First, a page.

When the embodiment in FIG. 5 is used, the end portions 51a are screwed to the central portion 51b and the connector is then inserted into the tubes 510. A screwdriver may be inserted into the operating trench 57 of the central portion 51b to insert the screwdriver into appropriate grooves in the heads portions 54 of the screws 53. The connectors of FIG. 5 are operated in the same manner as the connectors of FIG. 4.
A further embodiment of the present invention is envisaged wherein the end portions 61a may be inserted into tubes, the screw 63 rotated so that the washer 66 comprises the resilient member 613 between the washer 66 and the washer 612 so as to establish a friction grip on the inner surface of the tube 610. In this embodiment, only after the friction grip of resilient member 613 has been established on the inner surface of the tube 610 will the central portion 61b be affixed to the end portion 61a. In such an embodiment the central portion 61b need have no operating hole or trench 67 cut into the central portion 61b.
Such an embodiment is shown in FIG. 6, wherein the central portion 61b merely comprises a solid metal tube having a screw thread at either end and a stop portion 618 in the centre thereof. In the embodiment shown in FIG. 6 the screw 63 is rotated, prior to insertion into the tube 610, to a point where the washer 66 has moved up the threaded stem 65 a sufficient distance to compress the resilient member 613 to an extent that, when the end portion 61a is inserted into the tube 610, the end portion 61a and the resilient member 613 will still move therealong, but a friction grip is established between the resilient member 613 and the inner surface of the tube 610 to prevent the end portion 61a from merely sliding into the interior of the tube 610. When the end portion 61a is in the required position within the tube 610, the screw 63 is rotated further so as to increase the compressive force of the washers 66 and 612 upon the resilient member 613 and thus increase the friction grip of the resilient member 613 on the inner surface of tube 610. This process secures the end portion 61a in position with respect to the tube 610. When the end portion 61a is secured in relation to the tube 610, the central body 61b may be attached to the end portion 61a by means of the threaded portion 616 of the central body 61b being screwed into the threaded portion 617 of the end portion 61a. A similar arrangement may be made with respect to the threaded portion 616a at the opposite end of the central body 61b of FIG. 6.
FIG. 7 shows a further embodiment of the present invention wherein the features of FIGS. 1 to 3 are combined with the features of FIGS. 5 and 6. In the embodiment of the present invention shown in FIG. 7, a connector is located in tubes 710. The connector comprises three body portions, two resilient end portions 71a and a solid central portion 71b. In the embodiment shown in FIG. 7, the end portions 71a, being resilient, are compressed between the head 74 of the screw 73 and the washer 76 so as to establish a friction grip on the inside of the tube. Thus no resilient member 613 is employed. In all other aspects the embodiment of FIG. 7 is similar to the embodiment of FIG. 5.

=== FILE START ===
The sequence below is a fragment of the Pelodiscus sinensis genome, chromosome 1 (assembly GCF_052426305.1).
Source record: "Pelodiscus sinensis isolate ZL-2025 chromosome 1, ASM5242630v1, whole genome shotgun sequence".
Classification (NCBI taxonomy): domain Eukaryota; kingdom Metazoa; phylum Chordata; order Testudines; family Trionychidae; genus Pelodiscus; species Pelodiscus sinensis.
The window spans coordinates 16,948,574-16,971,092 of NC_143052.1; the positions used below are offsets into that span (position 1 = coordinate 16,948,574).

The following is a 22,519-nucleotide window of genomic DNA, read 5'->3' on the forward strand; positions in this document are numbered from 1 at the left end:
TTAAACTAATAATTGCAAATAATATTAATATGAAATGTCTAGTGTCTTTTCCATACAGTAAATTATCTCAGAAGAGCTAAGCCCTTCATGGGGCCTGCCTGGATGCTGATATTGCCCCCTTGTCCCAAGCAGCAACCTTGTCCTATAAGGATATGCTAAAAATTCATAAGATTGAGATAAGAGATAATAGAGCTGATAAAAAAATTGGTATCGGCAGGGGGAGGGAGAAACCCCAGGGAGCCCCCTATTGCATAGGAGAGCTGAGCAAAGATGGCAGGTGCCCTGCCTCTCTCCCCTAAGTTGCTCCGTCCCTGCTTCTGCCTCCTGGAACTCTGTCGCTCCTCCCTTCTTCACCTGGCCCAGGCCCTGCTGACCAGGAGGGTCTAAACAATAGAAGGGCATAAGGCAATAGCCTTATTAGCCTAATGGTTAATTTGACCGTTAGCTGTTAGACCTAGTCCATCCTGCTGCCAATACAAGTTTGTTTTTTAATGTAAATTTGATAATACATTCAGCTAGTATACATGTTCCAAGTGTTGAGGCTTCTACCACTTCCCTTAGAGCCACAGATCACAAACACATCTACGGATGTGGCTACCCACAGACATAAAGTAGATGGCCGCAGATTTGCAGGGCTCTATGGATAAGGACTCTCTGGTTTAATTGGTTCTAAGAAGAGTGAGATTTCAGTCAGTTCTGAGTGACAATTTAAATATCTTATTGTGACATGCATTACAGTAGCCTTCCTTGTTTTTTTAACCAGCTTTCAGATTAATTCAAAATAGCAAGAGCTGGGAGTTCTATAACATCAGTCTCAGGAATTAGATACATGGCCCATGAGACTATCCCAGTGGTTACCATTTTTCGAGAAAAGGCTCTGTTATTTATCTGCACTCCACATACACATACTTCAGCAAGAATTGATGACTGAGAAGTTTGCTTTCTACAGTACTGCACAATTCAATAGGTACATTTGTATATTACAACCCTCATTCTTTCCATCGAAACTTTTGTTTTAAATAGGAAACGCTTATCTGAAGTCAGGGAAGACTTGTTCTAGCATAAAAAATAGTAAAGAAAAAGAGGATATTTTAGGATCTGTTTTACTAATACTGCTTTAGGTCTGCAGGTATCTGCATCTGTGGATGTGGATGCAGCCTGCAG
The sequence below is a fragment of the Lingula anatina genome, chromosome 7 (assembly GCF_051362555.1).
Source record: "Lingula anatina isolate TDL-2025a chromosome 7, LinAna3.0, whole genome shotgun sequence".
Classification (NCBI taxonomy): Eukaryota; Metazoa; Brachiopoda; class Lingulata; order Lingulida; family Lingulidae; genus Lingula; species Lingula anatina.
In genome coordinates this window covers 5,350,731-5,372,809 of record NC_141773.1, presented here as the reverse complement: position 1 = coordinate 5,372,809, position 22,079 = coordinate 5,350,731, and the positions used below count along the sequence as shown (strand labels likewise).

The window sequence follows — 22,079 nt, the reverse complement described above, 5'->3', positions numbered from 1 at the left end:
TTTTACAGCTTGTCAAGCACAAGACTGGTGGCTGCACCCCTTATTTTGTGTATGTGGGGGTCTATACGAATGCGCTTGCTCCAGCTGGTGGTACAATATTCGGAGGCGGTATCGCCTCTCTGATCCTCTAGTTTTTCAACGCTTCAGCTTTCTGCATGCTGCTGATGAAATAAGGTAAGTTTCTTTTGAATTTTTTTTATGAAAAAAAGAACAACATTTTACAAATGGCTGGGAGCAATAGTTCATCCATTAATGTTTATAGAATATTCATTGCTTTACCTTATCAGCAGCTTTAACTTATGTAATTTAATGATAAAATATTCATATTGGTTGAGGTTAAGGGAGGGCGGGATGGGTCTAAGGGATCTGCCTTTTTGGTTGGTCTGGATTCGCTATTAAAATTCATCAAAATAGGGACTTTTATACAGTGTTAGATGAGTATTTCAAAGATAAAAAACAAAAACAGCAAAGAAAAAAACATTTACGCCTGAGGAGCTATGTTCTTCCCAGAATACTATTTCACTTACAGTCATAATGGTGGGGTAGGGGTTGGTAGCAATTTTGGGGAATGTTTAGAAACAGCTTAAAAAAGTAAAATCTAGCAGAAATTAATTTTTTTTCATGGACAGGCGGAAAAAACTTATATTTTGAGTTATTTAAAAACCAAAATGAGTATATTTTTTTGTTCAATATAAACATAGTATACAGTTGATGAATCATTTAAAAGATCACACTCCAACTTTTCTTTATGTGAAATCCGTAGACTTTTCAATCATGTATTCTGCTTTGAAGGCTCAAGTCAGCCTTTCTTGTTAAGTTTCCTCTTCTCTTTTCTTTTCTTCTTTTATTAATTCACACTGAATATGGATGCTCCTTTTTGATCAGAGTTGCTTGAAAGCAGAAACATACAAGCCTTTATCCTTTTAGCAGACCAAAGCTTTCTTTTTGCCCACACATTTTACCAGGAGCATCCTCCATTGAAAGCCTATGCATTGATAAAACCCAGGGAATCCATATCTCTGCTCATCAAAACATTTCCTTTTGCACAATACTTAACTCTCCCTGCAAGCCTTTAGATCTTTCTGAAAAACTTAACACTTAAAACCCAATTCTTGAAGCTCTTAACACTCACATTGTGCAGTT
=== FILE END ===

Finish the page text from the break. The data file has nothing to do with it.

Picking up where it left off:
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|Citing Patent||Filing date||Publication date||Applicant||Title|
|US5267806 *||Aug 21, 1992||Dec 7, 1993||Illinois Tool Works Inc.||Connector assembly for a tubular member|
|US5765960 *||Jun 14, 1996||Jun 16, 1998||Carpin Manufacturing, Inc.||Expansion connector for tubular member|
|US6179181||Mar 23, 1999||Jan 30, 2001||Bara Technologies, Inc.||Bike transport rack|
|US6626605 *||Feb 27, 2002||Sep 30, 2003||L&P Property Management Company||Pole connector assembly and method for racks and shelving|
|US7186050||Aug 26, 2003||Mar 6, 2007||L & P Property Management Company||Pole connector assembly and method for racks and shelving|
|US20040104319 *||Aug 26, 2003||Jun 3, 2004||Dean Douglas R.||Pole connector assembly and method for racks and shelving|
|EP0802335A1 *||Apr 16, 1997||Oct 22, 1997||Mrd Medical Research and Development Patent Gmbh & Co.Kg||Munting device, method of assembly and profiled strip for the mounting device|
|U.S. Classification||403/8, 403/171, 403/295, 403/297|
|International Classification||F16B12/40, F16B7/04, F16B29/00|
|Cooperative Classification||F16B29/00, Y10T403/145, Y10T403/555, Y10T403/342, F16B12/40, Y10T403/557, F16B7/0413|
|European Classification||F16B12/40, F16B7/04B2, F16B29/00|
|Aug 22, 1994||FPAY||Fee payment|
Year of fee payment: 4
|Aug 24, 1998||FPAY||Fee payment|
Year of fee payment: 8
|Sep 17, 2002||REMI||Maintenance fee reminder mailed|
|Mar 5, 2003||LAPS||Lapse for failure to pay maintenance fees|
|Apr 29, 2003||FP||Expired due to failure to pay maintenance fee|
Effective date: 20030305